Raglan’s Tadpole is his formal name, but Kermit is what his friend’s call him. He is a Cardigan Welsh Corgi, who loves to vacation in the Turks and Caicos Islands. His human grandfather lives on the island of Providenciales. The Turks and Caicos Islands are part of the British West Indies and located just below the Bahama chain and just east of Cuba. Kermit has spent much of his young life running the beautiful beaches of these islands with his sisters, Gizmo and Zoë. On Kermit’s first visit to Providenciales, he met a Potcake.
A “Potcake” you ask? The Potcakes are the wild island dogs that inhabit and run throughout the Turks and Caicos. Their name is a Bahamian term for the thick, congealed food that remains in the bottom of a pot of peas and rice, after several re-heatings. For centuries, the native islanders fed the potcake to the feral, indigenous dogs that inhabited the island. Although technically considered a mixed breed, the Potcake is considered the official breed of the Turks and Caicos Islands. Historians believe the original Potcakes came to the islands with the Arawak Indians from Central and South America. As explorers came to the islands, they brought early terrier breeds on board their ships to protect their provisions from rats and mice. Many of these dogs remained on the island, thus expanding the Potcake gene pool. Then another pup was added to the mix when the British Loyalists and their canine partners settled in the islands during the American Revolutionary War. Blend them together and you have the birth of the modern day Potcake breed.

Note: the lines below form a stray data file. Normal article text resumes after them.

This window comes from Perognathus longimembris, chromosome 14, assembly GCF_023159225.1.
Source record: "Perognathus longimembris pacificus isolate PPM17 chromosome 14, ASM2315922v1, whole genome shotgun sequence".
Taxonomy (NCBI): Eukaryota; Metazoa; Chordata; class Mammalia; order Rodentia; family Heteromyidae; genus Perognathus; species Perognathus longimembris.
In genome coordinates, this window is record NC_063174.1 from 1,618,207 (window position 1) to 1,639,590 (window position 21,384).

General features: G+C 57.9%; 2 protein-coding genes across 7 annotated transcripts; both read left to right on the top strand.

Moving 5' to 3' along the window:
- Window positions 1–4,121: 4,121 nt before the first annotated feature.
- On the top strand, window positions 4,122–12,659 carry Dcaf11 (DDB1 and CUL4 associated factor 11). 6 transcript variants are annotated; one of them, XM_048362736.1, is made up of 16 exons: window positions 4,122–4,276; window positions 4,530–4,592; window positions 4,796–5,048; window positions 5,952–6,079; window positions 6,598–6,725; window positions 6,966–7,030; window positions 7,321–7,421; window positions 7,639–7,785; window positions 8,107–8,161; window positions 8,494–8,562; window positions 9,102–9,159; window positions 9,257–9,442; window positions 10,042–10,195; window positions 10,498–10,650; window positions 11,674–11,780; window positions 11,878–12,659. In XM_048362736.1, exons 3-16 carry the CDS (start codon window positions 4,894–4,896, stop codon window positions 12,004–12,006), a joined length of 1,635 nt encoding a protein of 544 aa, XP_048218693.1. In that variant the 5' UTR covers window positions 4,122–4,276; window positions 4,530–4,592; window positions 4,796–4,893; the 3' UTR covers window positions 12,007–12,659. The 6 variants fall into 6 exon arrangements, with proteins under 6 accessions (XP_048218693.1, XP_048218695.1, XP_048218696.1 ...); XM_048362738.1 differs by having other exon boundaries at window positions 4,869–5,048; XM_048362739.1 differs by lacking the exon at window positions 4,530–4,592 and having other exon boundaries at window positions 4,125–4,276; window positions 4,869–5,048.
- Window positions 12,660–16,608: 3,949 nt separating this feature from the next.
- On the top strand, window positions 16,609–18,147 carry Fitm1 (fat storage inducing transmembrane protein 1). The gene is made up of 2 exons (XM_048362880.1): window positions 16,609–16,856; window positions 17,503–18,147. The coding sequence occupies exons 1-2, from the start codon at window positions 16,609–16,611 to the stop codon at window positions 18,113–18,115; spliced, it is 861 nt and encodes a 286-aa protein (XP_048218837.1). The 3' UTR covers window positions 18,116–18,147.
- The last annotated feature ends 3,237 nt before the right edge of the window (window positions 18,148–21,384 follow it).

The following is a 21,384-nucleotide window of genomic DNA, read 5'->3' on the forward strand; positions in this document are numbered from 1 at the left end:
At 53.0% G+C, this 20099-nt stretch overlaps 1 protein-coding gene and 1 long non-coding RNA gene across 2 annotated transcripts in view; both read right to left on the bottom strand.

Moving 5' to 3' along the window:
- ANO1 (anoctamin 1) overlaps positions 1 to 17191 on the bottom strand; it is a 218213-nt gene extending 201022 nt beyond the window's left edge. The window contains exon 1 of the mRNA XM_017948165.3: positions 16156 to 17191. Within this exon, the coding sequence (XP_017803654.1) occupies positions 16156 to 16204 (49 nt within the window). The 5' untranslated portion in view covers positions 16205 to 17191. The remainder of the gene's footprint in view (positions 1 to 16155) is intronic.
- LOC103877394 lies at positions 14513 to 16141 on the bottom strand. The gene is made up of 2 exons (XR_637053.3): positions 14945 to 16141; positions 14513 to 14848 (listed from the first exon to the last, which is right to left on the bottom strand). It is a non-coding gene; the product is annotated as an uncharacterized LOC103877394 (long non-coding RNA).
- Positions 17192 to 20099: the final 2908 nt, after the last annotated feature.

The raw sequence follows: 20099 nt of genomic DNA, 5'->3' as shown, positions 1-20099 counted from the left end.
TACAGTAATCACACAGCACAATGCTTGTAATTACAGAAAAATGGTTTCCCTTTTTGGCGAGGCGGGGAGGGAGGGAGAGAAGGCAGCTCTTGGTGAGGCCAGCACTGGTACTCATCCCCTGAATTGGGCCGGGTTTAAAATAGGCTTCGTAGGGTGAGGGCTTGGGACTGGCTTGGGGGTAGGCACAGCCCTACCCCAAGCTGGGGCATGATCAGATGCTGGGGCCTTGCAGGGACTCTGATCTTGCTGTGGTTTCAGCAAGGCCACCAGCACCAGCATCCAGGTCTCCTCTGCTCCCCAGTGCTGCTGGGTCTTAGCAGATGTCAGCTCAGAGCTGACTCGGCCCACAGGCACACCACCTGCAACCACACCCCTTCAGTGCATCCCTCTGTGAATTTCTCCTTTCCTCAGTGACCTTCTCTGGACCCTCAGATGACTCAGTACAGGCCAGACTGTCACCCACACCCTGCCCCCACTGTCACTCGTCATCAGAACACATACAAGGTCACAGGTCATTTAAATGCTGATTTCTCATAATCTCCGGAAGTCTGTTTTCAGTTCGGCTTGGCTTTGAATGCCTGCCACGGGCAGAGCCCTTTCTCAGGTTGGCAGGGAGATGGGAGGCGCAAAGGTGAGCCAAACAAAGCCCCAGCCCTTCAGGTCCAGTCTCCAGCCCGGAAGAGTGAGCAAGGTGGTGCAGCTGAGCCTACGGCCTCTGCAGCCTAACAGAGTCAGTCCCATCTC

Potcakes have distinct characteristics that include size, coat, temperament and genetically imprinted behavior patterns. They usually have a short, smooth coat, cocked ears, and a long terrier shaped face. Most Potcakes are brown in color, stand about 24-inches tall, and usually weigh around 25 pounds. In their natural environment, a Potcake must tolerate heat, long term physical stress, extreme competition for food and a diet very low in protein. For a roaming street dog, these are the qualities needed to survive.
Native islanders and locals have adopted many of the feral Potcakes as their own. Many others run wild all over the islands. Our Kermit’s first meeting with a Potcake was somewhat nerve wracking for me, as I was unsure how friendly or socialized this little Potcake might be to our little pup. Anyone who knows Kermit, knows he loves everyone and has never met a stranger and certainly had no inkling that a dog could be unfriendly. When the Potcake approached us on the beach that morning, I was a bit nervous. However, as he neared, I realized he was only a puppy. Upon their meeting, it became clear that he and Kermit would become steadfast friends. As they met, they both play bowed, and then the fun was on. They took off down the beach running in and out of the surf, while stopping to wrestle a bit on the shore. As we return to Providenciales every year to visit, we reunite with Potcake wild and free on that same stretch of beach. With each reunion, it is as if he and Kermit have not been apart a day, running and playing together. They are both grown dogs now, from different countries, and different worlds. Kermit an American Kennel Club titled agility and herding dog and Potcake, a scrappy, free running island dog. Having no care of their very different lives, culture, and upbringing, they just love each other. Their only care is a great game of chase up and down the beach and an epic sand filled wrestling match. How we could all learn from these two.